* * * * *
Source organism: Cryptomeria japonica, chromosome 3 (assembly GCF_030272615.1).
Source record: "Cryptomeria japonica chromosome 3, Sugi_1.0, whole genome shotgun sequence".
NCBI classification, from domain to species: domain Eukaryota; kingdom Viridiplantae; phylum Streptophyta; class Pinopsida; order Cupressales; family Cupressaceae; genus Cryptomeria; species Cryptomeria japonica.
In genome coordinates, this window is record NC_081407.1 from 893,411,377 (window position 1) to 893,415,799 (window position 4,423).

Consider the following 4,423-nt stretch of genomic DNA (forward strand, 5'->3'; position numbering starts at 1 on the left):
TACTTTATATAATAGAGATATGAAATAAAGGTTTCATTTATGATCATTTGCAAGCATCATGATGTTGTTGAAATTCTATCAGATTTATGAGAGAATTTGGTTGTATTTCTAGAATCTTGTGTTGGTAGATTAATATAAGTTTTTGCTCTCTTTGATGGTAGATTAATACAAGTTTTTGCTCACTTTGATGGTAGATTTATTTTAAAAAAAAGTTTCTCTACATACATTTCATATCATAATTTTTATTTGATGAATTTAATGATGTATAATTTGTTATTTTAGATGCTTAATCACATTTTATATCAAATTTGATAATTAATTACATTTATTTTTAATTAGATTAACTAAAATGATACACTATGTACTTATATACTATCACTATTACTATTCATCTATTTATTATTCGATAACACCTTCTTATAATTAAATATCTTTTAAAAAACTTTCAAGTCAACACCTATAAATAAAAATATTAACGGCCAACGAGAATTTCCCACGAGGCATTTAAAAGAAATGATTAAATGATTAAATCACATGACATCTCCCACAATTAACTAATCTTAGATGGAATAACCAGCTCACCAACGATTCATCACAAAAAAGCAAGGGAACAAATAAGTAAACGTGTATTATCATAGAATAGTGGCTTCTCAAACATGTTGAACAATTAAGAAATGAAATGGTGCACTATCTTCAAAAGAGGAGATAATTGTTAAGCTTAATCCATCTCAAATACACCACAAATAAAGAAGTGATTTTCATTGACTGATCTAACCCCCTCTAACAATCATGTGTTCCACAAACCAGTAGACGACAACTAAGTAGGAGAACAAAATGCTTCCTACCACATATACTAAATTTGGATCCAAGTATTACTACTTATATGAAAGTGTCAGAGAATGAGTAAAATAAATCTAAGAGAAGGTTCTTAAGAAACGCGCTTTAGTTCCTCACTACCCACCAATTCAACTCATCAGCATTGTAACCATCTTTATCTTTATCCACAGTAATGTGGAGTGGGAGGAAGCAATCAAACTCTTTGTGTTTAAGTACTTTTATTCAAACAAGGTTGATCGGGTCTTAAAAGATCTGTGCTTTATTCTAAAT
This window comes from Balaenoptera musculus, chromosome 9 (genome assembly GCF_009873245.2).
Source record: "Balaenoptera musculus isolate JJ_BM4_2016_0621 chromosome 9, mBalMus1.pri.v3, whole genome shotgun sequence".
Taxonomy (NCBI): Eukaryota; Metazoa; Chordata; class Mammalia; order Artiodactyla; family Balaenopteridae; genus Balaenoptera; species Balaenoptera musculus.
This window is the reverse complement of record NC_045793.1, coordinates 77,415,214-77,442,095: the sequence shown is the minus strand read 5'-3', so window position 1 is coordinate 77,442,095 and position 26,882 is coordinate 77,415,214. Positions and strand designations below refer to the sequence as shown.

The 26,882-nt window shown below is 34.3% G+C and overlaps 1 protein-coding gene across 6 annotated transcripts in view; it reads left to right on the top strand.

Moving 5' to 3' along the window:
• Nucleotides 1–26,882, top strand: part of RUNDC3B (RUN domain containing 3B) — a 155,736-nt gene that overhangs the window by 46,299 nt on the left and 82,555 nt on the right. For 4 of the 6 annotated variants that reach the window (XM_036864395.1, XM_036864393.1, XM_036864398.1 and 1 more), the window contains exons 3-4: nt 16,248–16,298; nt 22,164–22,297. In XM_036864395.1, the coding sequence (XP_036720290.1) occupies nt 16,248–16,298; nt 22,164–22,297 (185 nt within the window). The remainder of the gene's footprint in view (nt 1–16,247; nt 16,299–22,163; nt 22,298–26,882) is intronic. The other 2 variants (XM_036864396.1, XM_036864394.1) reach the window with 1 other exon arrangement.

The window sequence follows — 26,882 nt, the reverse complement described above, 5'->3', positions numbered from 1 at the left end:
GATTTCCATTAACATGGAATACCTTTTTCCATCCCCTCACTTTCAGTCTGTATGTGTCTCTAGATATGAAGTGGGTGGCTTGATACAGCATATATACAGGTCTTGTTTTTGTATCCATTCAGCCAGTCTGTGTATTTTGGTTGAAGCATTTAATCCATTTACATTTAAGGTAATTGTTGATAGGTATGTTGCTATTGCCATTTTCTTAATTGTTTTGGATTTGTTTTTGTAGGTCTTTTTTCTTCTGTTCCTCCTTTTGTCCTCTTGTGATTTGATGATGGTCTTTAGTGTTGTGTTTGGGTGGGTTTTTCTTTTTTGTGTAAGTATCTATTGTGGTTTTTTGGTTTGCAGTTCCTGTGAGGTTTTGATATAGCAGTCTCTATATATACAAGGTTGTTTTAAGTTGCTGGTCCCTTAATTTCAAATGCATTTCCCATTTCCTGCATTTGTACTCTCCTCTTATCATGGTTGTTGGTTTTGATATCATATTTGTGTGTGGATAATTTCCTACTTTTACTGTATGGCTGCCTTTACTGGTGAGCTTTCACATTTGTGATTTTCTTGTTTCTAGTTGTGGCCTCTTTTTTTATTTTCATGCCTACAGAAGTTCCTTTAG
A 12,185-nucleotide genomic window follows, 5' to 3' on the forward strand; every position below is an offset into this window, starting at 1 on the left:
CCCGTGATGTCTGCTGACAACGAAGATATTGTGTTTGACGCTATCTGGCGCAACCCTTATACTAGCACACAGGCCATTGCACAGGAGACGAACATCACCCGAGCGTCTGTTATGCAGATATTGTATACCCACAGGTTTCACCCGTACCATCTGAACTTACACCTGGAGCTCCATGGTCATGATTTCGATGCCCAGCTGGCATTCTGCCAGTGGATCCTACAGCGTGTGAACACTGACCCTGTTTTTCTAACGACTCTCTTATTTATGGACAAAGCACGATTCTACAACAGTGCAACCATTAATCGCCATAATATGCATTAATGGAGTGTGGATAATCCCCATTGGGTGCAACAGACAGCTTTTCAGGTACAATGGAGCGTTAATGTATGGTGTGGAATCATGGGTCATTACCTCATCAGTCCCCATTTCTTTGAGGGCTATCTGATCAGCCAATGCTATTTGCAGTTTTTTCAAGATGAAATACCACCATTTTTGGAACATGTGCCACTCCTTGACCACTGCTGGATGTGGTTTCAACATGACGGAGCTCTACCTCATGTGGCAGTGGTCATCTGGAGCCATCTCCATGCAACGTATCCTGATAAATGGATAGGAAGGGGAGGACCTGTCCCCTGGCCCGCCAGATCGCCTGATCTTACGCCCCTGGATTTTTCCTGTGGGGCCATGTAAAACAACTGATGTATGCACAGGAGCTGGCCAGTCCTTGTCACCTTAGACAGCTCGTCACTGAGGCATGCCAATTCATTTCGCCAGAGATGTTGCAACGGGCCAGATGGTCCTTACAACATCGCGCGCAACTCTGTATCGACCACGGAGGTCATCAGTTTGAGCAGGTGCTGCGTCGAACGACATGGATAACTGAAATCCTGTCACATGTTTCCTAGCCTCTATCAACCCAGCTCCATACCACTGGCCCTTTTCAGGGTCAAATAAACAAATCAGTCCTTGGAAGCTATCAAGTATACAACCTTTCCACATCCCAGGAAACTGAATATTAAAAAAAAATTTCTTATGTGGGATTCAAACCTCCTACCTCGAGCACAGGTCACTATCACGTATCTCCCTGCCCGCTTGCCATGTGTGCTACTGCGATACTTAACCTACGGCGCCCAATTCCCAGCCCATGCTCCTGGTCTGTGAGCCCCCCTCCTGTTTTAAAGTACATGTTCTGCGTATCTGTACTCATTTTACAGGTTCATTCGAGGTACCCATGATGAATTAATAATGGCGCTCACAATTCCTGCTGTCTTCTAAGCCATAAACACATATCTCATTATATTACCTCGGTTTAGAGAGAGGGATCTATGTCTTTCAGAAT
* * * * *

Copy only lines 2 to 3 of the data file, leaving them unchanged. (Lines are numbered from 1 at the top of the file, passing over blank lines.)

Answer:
Source record: "Cryptomeria japonica chromosome 3, Sugi_1.0, whole genome shotgun sequence".
NCBI classification, from domain to species: domain Eukaryota; kingdom Viridiplantae; phylum Streptophyta; class Pinopsida; order Cupressales; family Cupressaceae; genus Cryptomeria; species Cryptomeria japonica.